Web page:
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Find three distinct positive integers $x,y,z$ such that $xyz=\text15\cdot{lcm}(x,y,z)\cdot \gcd(x,y,z)$

I've proved this for two numbers $x$ and $y$, but I'm not sure how to expand this to three numbers or even to $n$ numbers

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  • $\begingroup$ This may help somewhat: GCD to LCM of multiple numbers $\endgroup$ – dxiv Oct 8 '16 at 19:08
  • $\begingroup$ Formatting tips here. $\endgroup$ – Em. Oct 8 '16 at 19:10
  • $\begingroup$ Can you solve the problem with $3$ instead of $15$? (Hint: you can do so using only powers of $3$.) What about $5$ instead of $15$? Can you combine those two solutions somehow? $\endgroup$ – Greg Martin Oct 8 '16 at 19:14
  • $\begingroup$ Is coefficient $15$ at the LHS? not in the RHS? Simply, if $x=\prod_j p_j^{a_j}, y =\prod_j p_j^{b_j}, z=\prod_j p_j^{c_j}$, then $$lcm(x,y,z)=\prod p_j^{\max\{a_j,b_j,c_j\}},$$ $$gcd(x,y,z)=\prod p_j^{\min\{a_j,b_j,c_j\}},$$ and $$\max\{a,b,c\}+\min\{a,b,c\}\le a+b+c$$ for non-negative $a,b,c$. $\endgroup$ – Oleg567 Oct 8 '16 at 19:26
  • $\begingroup$ @Oleg567 It is on left hand side... And can you simplify the symbols down a bit? I'm in 7th grade lol $\endgroup$ – Gerard L. Oct 8 '16 at 19:30
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Consider example, which will show that $xyz\ge lcm(x,y,z)\cdot gcm(x,y,z)$ .

Let $x=24$, $y=50$, $z=70$.

Then consider prime factorization of these numbers:

\begin{array}{|c|c|c|c|c|c|} \hline number & 2 & 3 & 5 & 7 \\ \hline x & 2^3 & 3 & - & - \\ y & 2 & - & 5^2 & - \\ x & 2 & - & 5 & 7 \\ \hline gcd(x,y,z) & 2 & - & - & - \\ \hline lcm(x,y,z) & 2^3 & 3 & 5^2 &7 \\ \hline xyz & 2^3\cdot 2 \cdot 2 & 3 & 5^2\cdot 5 & 7 \\ \hline \end{array}

GCD collects smallest powers of each prime.

LCM collects largest powers of each prime.

So, if consider any prime number $p$, then

$$x = p^a \cdot x_1,$$ $$y = p^b \cdot y_1,$$ $$z = p^c \cdot z_1,$$ where $a\ge 0, b\ge 0, c\ge 0$; then $$gcd(x,y,z) = p^{\min\{a,b,c\}}g_1;$$ $$lcm(x,y,z) = p^{\max\{a,b,c\}}l_1;$$ $$xyz = p^{a+b+c}m_1,$$ where $x_1,y_1,z_1$, $g_1$, $l_1$ and $m_1$ are not divisible by $p$.

But $a+b+c\ge \min\{a,b,c\}+\max\{a+b+c\}$. Since $a+b+c = \min\{a,b,c\}+medium\{a,b,c\}+\max\{a,b,c\}.$

And such property $-$ for each prime number from the table.


If $15$ would be on RHS, then one can construct such $(x,y,z)$: $(3,5,15)$, $(5,15,30)$ for example.

How to find such triples? Let $$x=2^{a_1}\cdot 3^{a_2}\cdot 5^{a_3}\cdot 7^{a_4}\cdot \ldots;$$ $$y=2^{b_1}\cdot 3^{b_2}\cdot 5^{b_3}\cdot 7^{b_4}\cdot \ldots;$$ $$z=2^{c_1}\cdot 3^{c_2}\cdot 5^{c_3}\cdot 7^{c_4}\cdot \ldots;$$ where $a_1,b_1,...,c_4, ...$ $-$ all numbers are non-negative integer numbers.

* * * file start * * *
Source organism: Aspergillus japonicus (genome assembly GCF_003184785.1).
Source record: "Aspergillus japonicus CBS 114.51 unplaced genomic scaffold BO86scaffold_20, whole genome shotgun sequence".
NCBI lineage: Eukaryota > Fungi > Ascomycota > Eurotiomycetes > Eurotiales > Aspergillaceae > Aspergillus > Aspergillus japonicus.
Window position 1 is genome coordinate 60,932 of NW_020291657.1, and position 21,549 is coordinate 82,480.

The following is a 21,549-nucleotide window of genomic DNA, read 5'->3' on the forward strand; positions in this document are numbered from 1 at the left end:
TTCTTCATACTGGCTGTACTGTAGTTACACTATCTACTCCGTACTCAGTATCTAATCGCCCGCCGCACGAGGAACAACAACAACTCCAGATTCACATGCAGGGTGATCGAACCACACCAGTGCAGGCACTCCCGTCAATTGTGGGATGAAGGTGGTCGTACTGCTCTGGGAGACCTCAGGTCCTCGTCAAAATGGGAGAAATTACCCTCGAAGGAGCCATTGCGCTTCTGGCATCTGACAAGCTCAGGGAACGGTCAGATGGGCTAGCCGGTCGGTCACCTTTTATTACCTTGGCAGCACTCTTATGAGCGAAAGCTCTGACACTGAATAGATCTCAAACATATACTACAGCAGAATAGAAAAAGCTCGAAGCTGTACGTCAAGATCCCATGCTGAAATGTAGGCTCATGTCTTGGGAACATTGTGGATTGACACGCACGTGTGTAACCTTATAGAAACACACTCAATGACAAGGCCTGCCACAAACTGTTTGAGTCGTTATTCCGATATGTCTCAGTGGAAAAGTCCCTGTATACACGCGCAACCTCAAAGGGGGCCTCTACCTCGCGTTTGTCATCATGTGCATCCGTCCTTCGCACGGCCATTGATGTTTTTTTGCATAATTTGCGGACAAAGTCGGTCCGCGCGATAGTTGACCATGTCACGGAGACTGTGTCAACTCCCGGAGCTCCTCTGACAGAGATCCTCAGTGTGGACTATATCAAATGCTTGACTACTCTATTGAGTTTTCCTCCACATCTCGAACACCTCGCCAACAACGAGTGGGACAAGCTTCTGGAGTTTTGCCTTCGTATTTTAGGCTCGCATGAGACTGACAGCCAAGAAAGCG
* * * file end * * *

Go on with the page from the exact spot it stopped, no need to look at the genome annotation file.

Then $$xyz = 2^{a_1+b_1+c_1}\cdot 3^{a_2+b_2+c_2}\cdot 5^{a_3+b_3+c_3}\cdot 7^{a_4+b_4+c_4}\cdot \ldots;$$ $$ gcd(x,y,z)\cdot lcm(x,y,z) = 2^{\min\{a_1,b_1,c_1\}+\max\{a_1,b_1,c_1\}}\\ \times 3^{\min\{a_2,b_2,c_2\}+\max\{a_2,b_2,c_2\}}\\ \times 5^{\min\{a_3,b_3,c_3\}+\max\{a_3,b_3,c_3\}}\\ \times 7^{\min\{a_4,b_4,c_4\}+\max\{a_4,b_4,c_4\}}\\ \times \ldots; $$ Since there is $15=3\cdot 5$ near $gcd\cdot lcm$, then looking at powers of $2$, then at powers of $3$ etc, we conclude: $$ \left\{ \begin{array}{l} a_1+b_1+c_1 = \min\{a_1,b_1,c_1\} + \max\{a_1,b_1,c_1\}; \\ a_2+b_2+c_2 = \min\{a_2,b_2,c_2\} + \max\{a_2,b_2,c_2\} \large{+ 1}; \\ a_3+b_3+c_3 = \min\{a_3,b_3,c_3\} + \max\{a_3,b_3,c_3\} \large{+ 1}; \\ a_4+b_4+c_4 = \min\{a_4,b_4,c_4\} + \max\{a_4,b_4,c_4\}; \\ \ldots \end{array} \right. $$ from this point we conclude that:

  • medium number of $a_1,b_1,c_1$ is $0$ (then the smallest is $0$ too);
  • medium number of $a_2,b_2,c_2$ is $1$ (then the smallest is $0$ or $1$);
  • medium number of $a_3,b_3,c_3$ is $1$ (then the smallest is $0$ or $1$);
  • medium number of $a_4,b_4,c_4$ is $0$ (then the smallest is $0$ too);
  • ...

Let us construct such sets of powers:
$a_1=0,b_1=3,c_1=0$; (smallest is $0$, medium is $0$, largest is $3$)
$a_2=1,b_2=2,c_2=0$; (smallest is $0$, medium is $1$, largest is $2$)
$a_3=2,b_3=1,c_3=1$; (smallest is $1$, medium is $1$, largest is $2$)
$a_4=1,b_4=0,c_4=0$; (smallest is $0$, medium is $0$, largest is $1$)
and let other primes have powers $0$ (for simplicity);

and finally compose $x,y,z$:

$x=2^{a_1}\cdot 3^{a_2}\cdot 5^{a_3}\cdot 7^{a_4} = 2^0\cdot 3^1\cdot 5^2\cdot 7^1 = 525$;

$y=2^{b_1}\cdot 3^{b_2}\cdot 5^{b_3}\cdot 7^{b_4} = 2^3\cdot 3^2\cdot 5^1\cdot 7^0 = 360$;

$z=2^{c_1}\cdot 3^{c_2}\cdot 5^{c_3}\cdot 7^{c_4} = 2^0\cdot 3^0\cdot 5^1\cdot 7^0 = 5$;

$gcd(x,y,z) = 5$, $lcm(x,y,z)=12\:600$, $xyz=945\:000$,
$945\:000 = 15\cdot 5 \cdot 12\:600$.

Just for training: reproduce this construction for getting triple $x=3,y=5,z=15$, or other one: $x=5,y=15,z=30$.

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  • $\begingroup$ What do the g1, l1, and m1 mean? and by medium do you mean the median? $\endgroup$ – Gerard L. Oct 8 '16 at 20:37
  • $\begingroup$ $g_1$ is part of $gcd(...)$-factorization which is not divisible by $p$; in fact, $g_1 = gcd(x_1,y_1,z_1)$. $l_1 -$ similar. For this example, and for $p=2$ we'll have $g_1=1$, $l_1=3\cdot 5^2\cdot 7$. $\endgroup$ – Oleg567 Oct 8 '16 at 20:40
  • $\begingroup$ wait up the 15 is on rhs sry my teacher made typo. Proof for that? $\endgroup$ – Gerard L. Oct 11 '16 at 18:57
  • $\begingroup$ @Gerard, I updated answer with description of solution construction. $\endgroup$ – Oleg567 Oct 11 '16 at 21:58

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